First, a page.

I don’t want to be called warrior because I don’t want someone else deciding my identity for me.

I’m not the only one. I often have conversations with other people who dislike the term, who find it depressing, excluding, too negative, or a burden – too much pressure to conform to a specific ideal they don’t share. The trouble is, it can be very difficult to speak up for your own needs against prevailing norms. Please don’t call me warrior is a confronting request to make of people who embrace the term.

But I am going to make it.

I’m not going to try and change your mind about what the warrior terminology means. I’m not going to ask you to stop thinking of yourself as a warrior, or to justify it. I’m not going to criticise – everyone needs to express their feelings on their own terms. But I am going to say, remember we’re not all warriors. When you write a post to everyone on facebook groups, or an article on your blog, when you speak in a radio interview or address a support group, unless you have checked first. . .

Please don’t call us warriors.

  14 comments for “Please Don’t Call Us Warriors

  1. The Prepping Wife
    10/03/2021 at 12:40 am

    Now this is an interesting and thought-provoking post, Trish. I hadn’t really considered the positive or negative aspect of the term “warrior” when it comes to an illness. I have a friend staying with me who has fibromyalgia, so this post is a perfect opening for a conversation in regards to her thoughts on it. I’m curious.

    Liked by 1 person

    • Trish
      10/03/2021 at 11:25 pm

      Will be interesting to hear what she feels about it

      Like

  2. Lyosha Varezhkina
    10/03/2021 at 12:35 am

    It’s a great post! I really like it. I don’t think warriors and fighting are that much of a good metaphor here. I never knew about this saying so thank you for explaining to me the ‘zebra fact’

    Liked by 1 person

    • Trish
      10/03/2021 at 11:25 pm

      Thank you Lyosha

      Like

  3. 09/03/2021 at 3:18 am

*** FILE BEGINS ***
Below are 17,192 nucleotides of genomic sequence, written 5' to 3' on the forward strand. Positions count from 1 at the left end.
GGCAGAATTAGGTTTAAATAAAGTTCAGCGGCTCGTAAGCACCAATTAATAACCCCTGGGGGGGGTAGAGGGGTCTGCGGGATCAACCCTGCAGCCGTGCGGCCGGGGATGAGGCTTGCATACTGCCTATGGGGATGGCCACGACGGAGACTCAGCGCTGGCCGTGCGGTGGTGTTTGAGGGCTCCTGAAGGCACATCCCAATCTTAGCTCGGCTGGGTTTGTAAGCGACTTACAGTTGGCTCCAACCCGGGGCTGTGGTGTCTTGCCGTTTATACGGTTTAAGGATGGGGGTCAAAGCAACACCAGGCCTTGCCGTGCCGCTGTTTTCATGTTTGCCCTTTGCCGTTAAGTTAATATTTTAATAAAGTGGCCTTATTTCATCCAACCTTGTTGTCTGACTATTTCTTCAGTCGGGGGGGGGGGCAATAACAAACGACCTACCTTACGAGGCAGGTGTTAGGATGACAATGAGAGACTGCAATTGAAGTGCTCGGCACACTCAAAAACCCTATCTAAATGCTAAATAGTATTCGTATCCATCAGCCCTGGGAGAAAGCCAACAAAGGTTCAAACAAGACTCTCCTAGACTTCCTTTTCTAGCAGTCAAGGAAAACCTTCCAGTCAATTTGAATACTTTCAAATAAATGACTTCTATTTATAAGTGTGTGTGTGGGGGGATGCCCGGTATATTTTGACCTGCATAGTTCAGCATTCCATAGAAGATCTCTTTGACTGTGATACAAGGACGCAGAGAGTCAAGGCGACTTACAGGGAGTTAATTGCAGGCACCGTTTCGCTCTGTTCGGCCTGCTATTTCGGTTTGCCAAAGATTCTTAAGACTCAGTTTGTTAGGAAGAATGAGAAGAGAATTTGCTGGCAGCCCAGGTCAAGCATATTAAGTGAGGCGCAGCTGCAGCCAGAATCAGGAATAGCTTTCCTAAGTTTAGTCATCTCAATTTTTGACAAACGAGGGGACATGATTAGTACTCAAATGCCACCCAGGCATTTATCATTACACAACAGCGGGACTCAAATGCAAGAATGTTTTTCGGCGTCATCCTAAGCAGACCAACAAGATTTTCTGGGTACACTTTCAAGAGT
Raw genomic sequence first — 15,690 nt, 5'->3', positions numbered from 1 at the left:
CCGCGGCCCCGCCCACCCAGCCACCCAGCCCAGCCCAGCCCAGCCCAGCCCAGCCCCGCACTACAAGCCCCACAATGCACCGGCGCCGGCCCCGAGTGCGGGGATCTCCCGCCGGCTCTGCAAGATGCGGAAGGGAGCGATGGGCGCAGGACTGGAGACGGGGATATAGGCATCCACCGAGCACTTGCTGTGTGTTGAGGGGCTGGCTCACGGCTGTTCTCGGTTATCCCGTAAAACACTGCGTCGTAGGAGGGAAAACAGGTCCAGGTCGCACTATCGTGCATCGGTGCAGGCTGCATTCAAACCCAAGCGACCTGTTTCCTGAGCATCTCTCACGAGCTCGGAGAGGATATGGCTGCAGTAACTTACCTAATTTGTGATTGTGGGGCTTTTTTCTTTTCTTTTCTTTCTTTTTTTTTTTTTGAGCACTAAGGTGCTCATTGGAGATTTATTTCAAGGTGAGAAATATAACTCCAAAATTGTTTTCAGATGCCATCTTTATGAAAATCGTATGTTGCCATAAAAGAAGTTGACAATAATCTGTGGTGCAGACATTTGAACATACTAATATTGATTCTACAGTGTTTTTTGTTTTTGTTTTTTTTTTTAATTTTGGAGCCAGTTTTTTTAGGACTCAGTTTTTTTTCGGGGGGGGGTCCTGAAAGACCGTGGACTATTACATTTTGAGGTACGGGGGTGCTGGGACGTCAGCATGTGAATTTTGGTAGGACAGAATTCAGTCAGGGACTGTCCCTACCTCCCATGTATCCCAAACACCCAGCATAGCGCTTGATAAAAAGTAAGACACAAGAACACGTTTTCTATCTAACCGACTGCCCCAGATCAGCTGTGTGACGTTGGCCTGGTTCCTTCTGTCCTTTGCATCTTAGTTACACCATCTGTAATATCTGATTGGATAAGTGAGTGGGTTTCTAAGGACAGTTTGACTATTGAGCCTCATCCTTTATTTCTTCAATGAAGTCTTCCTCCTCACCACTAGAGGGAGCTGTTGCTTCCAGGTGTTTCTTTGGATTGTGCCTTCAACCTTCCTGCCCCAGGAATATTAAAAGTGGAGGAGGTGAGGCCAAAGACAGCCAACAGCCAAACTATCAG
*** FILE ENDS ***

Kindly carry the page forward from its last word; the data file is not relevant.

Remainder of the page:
Very insightful post. I don’t think I’ve used the term ‘warrior’ to describe people much, but I will pay more attention to my language just in case.

    Liked by 1 person

    • Trish
      10/03/2021 at 12:03 am

      thank you

      Like

  4. 08/03/2021 at 5:49 am

    I have always had conflicting feelings when it comes to the term ‘Warrior’. I heard it a lot when I was going through my journey with cancer. The thing that bothered me most about the whole imagery of it was the idea that someone ‘lost their battle’, like cancer somehow won. It was just such a stark way of looking at the situation. Many of those that I have had the opportunity to get to know in the cancer world are able to find peace with their journey as they reach the end. It’s not some battle that they lost. That would imply that they were too weak to fight. It just doesn’t sit right with me at all.

    Liked by 1 person

    • Trish
      08/03/2021 at 1:47 pm

      Well said.

      Like

  5. dorisjean610gmailcom
    08/03/2021 at 1:49 am

    This is such an eye opening post and you wrote about the term “warrior” in a way that I never considered. I will definitely be more aware before casually using this term.

    Liked by 1 person

    • Trish
      08/03/2021 at 1:48 pm

      Thank you.

      Like

  6. Kelly Martin
    06/03/2021 at 5:24 pm

    This was really interesting Trish. The word warrior is used so often these days regarding chronic pain conditions but it makes more sense to live with the condition than fight against it.

    Liked by 1 person

    • Trish
      06/03/2021 at 6:29 pm

      Thanks Kel;ly. In the end I think acceptance is much more powerful as it allows you to view your life not as a struggle but as something to be enjoyed wherever and whenever possible. Learning to live with it increases those possibilities!

      Like

  7. 01/03/2021 at 8:54 pm

    Great post, Trish.

    I feel the same way about the word warrior. I think one of my first blog posts I wrote was about learning to live with my pain, rather than fight against it. I likened it to being in a battlefield trying to fight this monster called pain (as you know, more than just TN). The pain is overwhelming and when I fight against it, I simply can’t win. So, instead, I learned to live with it and learned coping skills.

    The term warrior, in my head, takes me back to that battlefield – a place where I don’t want to be.

    We all cope with things differently and see ourselves differently. I guess a lot of people feel the word gives them strength or power over their pain.

    Liked by 1 person

    • Trish
      01/03/2021 at 10:10 pm

      Thanks, Liz. I was thinking of you while I was writing it!

      Liked by 1 person